We are sorry to find Mr. Ward repeating a statement regarding Mr. Spencer, the incorrectness of which was fully demonstrated by Mr. Spencer himself in an article published in this magazine in the month of December, 1896, on the occasion of the first appearance in print, in the form of an article in the American Journal of Sociology, of one of the chapters of Mr. Ward's present book. The passage to which we refer is as follows: "Herbert Spencer, although he treated psychology as a distinct science, and placed it between biology and sociology in his system of Synthetic Philosophy, made no attempt to affiliate sociology upon psychology, while, on the contrary, he did exert himself to demonstrate that it has exceedingly close natural affinities with biology" (page 94). Mr. Spencer's reply to this was that he had, in the most distinct manner, indicated the dependence of sociology upon psychology, and that, in point of fact, the opening chapters of his Principles of Sociology dealt almost wholly with psychical factors. He adduced numerous passages from his writings proving that he had made his position upon this point perfectly plain. Any of our readers who care to turn to the number of this magazine which we have mentioned can see for themselves how complete was the refutation of Mr. Ward's erroneous statement. It seems to us that, as a matter of courtesy as well as of elementary justice, Mr. Ward should have seen to it that he did not put forth a second time an utterance so ill-founded and injurious. Mr. Ward himself, in the very paragraph in which he makes the allegation complained of by Mr. Spencer, furnishes evidence of its incorrectness. He says that at the close of the third chapter of Mr. Spencer's Psychology the fact comes clearly forth that "the class of attributes in the individual animal with which those of society could best be compared were its psychic attributes." Surely if this was clearly the drift of Mr. Spencer's argument there was no great need of repeated affirmations that a nexus existed between psychology and sociology. Mr. Ward is an industrious writer, and his style is, as a rule, clear and interesting. He seems, however, to take himself a little too seriously. When, in recapitulating (page 164) the conclusions which he claims to have reached, he includes the doctrine that "social forces are psychic," he can not fail to bring a smile to the face of any one who has ever read Spencer. The same effect is produced when he says (page 111) that he is the only one, so far as he is aware, "who has attempted to show a way out of the difficulty" connected with the evolution of the human intellect. The book as a whole, however, is highly readable, and, with the reserves we have indicated, may be commended to those who are interested in the study of sociological questions.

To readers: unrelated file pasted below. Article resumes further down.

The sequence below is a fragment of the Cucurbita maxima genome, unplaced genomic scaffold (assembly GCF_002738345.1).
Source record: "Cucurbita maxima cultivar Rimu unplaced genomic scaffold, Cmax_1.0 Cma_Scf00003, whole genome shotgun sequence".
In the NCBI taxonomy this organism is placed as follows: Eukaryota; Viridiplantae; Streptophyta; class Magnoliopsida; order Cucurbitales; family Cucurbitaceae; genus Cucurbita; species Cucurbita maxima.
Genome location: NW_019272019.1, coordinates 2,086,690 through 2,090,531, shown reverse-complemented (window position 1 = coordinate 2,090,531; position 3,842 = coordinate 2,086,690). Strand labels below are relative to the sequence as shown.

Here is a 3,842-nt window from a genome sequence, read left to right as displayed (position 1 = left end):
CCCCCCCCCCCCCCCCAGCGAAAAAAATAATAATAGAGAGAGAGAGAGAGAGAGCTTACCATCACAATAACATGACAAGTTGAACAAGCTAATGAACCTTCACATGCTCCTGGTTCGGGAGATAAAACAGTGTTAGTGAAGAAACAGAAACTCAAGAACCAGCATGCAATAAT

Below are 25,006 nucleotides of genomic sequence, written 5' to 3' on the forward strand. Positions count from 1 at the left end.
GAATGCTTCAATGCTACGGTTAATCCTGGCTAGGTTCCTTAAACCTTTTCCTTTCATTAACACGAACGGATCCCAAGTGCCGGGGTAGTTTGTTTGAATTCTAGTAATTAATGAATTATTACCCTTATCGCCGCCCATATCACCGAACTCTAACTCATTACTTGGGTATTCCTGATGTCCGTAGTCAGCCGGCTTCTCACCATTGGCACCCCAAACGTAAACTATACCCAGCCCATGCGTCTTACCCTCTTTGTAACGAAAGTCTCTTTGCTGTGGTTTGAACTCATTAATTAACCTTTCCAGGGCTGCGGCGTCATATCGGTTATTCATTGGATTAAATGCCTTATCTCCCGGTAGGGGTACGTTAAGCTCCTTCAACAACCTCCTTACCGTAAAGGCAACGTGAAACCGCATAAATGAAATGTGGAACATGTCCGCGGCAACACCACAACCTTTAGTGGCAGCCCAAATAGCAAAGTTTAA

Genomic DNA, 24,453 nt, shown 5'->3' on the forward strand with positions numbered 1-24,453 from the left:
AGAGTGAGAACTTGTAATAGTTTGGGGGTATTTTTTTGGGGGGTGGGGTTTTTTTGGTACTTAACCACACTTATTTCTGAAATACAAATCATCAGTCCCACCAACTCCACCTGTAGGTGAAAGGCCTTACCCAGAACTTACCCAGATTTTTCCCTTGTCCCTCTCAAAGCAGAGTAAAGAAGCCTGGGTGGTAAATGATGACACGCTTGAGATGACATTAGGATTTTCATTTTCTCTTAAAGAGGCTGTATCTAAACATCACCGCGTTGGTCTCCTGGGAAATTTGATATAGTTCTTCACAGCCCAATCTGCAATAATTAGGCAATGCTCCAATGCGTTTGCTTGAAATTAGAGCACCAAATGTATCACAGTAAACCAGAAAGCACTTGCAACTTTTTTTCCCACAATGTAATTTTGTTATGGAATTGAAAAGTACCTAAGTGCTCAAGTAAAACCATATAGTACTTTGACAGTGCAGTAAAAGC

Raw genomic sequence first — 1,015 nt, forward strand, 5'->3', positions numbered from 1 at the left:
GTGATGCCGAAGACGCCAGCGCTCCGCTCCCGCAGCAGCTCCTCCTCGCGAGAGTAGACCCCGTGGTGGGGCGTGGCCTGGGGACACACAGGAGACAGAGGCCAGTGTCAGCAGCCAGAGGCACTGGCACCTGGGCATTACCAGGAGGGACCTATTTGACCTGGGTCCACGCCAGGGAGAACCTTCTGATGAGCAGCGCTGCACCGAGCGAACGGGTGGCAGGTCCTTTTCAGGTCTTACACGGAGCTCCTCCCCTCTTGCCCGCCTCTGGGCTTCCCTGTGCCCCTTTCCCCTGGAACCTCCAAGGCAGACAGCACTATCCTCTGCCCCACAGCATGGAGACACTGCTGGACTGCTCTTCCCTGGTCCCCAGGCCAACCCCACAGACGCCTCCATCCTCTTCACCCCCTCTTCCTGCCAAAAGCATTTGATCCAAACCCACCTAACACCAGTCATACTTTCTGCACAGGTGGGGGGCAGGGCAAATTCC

The Text-Book of Zoölogy of Messrs. T. Jeffery Parker and William A. Haswell was prepared under peculiar, we might well say unique, conditions. Both authors are professors of biology at the antipodes, Professor Parker in the University of Otago, New Zealand, and Professor Haswell in the University of Sydney, New South Wales. They have collaborated while being most of the time twelve hundred miles apart by sea, and the manuscripts, proofs, and drawings of the book have had to traverse half of the circumference of the globe, or to London, in their journeys between the authors on the one hand, and the publishers, printers, artists, and engravers on the other. Though large and comprehensive, the book has been prepared with strict reference to the needs of the beginner, the mode of treatment being such "that no previous knowledge of zoology is assumed, and students of the first and second years should have no more difficulty in following the accounts of the various groups than is incidental to the first study of a complex and unfamiliar subject." Laboratory and museum study is contemplated, and the practice of preceding the study of a given group as a whole by the accurate examination of a suitable member of it is commended. Yet this method of types has its own dangers. "Students are in their way great generalizers, and, unless carefully looked after, are quite sure to take the type for the class, and to consider all arthropods but crayfishes and cockroaches, and all molluscs but mussels and snails, as non-typical." Hence a zoölogy that confines itself largely to types as examples "is certain to be a singularly narrow and barren affair, and to leave the student with the vaguest and most erroneous ideas of the animal kingdom as a whole." The authors, believing that every group which can not be readily and intelligibly described in terms of some other group should be represented in an elementary course of zoölogy by an example, have in the majority of cases described in some detail an example; and in cases where the diversity of organization is very great, two or more examples of every important class. By the time the example has been studied a definition of the class and of its orders will be intelligible, and will serve to show which of the characters already met with are of distinctive importance, and which special to the example itself. To make this part of the teaching more clear, a paragraph giving in more or less of detail the systematic positions of the example, is introduced after the classification. Following the table of classification with its brief definitions, the general account of the group is given, space being allotted to each group, so far as practicable, proportioned to its complexity and range of variation. Following out the plan of deferring the discussion of general principles till the facts with which they are connected have been brought forward, the sections on Distribution, the Philosophy of Zoölogy, and the History of Zoölogy have been placed at the end of the book. But, other considerations being thought more important in those cases, the general account of the structure and physiology of animals has been inserted immediately after the introduction, and the section on Craniate Vertebrata before the descriptions of the classes of that division. The chapter on the Philosophy of Zoölogy includes an exposition of the system of evolution, and that on the history a running account of what each student and author has contributed to the subject, A Guide to Modern Zoölogical Literature is given as an appendix.
- Outlines of Sociology. By Lester F. Ward. New York: The Macmillan Company, 1898.
- A Text-Book of Zoölogy. By T. Jeffery Parker and William A. Haswell. New York: The Macmillan Company. Pp. 779 and 08a. Price, $9.